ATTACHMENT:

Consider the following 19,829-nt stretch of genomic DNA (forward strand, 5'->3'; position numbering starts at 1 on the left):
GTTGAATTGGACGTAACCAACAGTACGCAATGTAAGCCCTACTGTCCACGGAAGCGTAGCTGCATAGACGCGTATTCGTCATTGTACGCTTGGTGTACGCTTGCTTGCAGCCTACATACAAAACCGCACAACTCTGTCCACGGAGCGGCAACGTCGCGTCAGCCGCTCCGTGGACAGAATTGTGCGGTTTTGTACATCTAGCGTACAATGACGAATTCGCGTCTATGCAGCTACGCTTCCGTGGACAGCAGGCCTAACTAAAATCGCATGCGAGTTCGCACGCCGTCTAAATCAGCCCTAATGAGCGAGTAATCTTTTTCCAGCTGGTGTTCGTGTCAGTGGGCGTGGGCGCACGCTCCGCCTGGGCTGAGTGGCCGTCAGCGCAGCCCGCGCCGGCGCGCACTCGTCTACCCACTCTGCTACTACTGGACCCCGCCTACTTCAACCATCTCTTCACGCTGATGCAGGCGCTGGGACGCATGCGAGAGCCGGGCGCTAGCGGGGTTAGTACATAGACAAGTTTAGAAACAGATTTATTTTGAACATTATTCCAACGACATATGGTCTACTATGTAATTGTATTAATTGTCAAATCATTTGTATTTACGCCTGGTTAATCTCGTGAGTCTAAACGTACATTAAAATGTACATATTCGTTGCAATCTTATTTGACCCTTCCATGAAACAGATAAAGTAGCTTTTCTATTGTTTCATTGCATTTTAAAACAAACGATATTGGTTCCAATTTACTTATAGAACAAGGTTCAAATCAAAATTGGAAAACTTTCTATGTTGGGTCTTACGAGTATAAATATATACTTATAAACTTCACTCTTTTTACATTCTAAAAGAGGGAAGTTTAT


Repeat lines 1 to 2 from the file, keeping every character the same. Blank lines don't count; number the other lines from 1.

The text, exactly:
Consider the following 19,829-nt stretch of genomic DNA (forward strand, 5'->3'; position numbering starts at 1 on the left):
GTTGAATTGGACGTAACCAACAGTACGCAATGTAAGCCCTACTGTCCACGGAAGCGTAGCTGCATAGACGCGTATTCGTCATTGTACGCTTGGTGTACGCTTGCTTGCAGCCTACATACAAAACCGCACAACTCTGTCCACGGAGCGGCAACGTCGCGTCAGCCGCTCCGTGGACAGAATTGTGCGGTTTTGTACATCTAGCGTACAATGACGAATTCGCGTCTATGCAGCTACGCTTCCGTGGACAGCAGGCCTAACTAAAATCGCATGCGAGTTCGCACGCCGTCTAAATCAGCCCTAATGAGCGAGTAATCTTTTTCCAGCTGGTGTTCGTGTCAGTGGGCGTGGGCGCACGCTCCGCCTGGGCTGAGTGGCCGTCAGCGCAGCCCGCGCCGGCGCGCACTCGTCTACCCACTCTGCTACTACTGGACCCCGCCTACTTCAACCATCTCTTCACGCTGATGCAGGCGCTGGGACGCATGCGAGAGCCGGGCGCTAGCGGGGTTAGTACATAGACAAGTTTAGAAACAGATTTATTTTGAACATTATTCCAACGACATATGGTCTACTATGTAATTGTATTAATTGTCAAATCATTTGTATTTACGCCTGGTTAATCTCGTGAGTCTAAACGTACATTAAAATGTACATATTCGTTGCAATCTTATTTGACCCTTCCATGAAACAGATAAAGTAGCTTTTCTATTGTTTCATTGCATTTTAAAACAAACGATATTGGTTCCAATTTACTTATAGAACAAGGTTCAAATCAAAATTGGAAAACTTTCTATGTTGGGTCTTACGAGTATAAATATATACTTATAAACTTCACTCTTTTTACATTCTAAAAGAGGGAAGTTTAT